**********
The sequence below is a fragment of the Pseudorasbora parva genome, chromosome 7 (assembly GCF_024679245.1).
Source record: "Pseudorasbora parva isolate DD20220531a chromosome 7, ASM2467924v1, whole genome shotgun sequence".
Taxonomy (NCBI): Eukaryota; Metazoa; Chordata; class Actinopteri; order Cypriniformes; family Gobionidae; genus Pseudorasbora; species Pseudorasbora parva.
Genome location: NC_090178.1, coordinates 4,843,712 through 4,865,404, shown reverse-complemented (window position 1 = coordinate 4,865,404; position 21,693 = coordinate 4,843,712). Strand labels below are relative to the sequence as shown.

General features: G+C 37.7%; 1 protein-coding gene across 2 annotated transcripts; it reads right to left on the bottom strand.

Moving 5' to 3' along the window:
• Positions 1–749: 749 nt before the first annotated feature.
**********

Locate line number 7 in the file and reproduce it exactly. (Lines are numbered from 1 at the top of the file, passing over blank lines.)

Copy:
• Positions 1–749: 749 nt before the first annotated feature.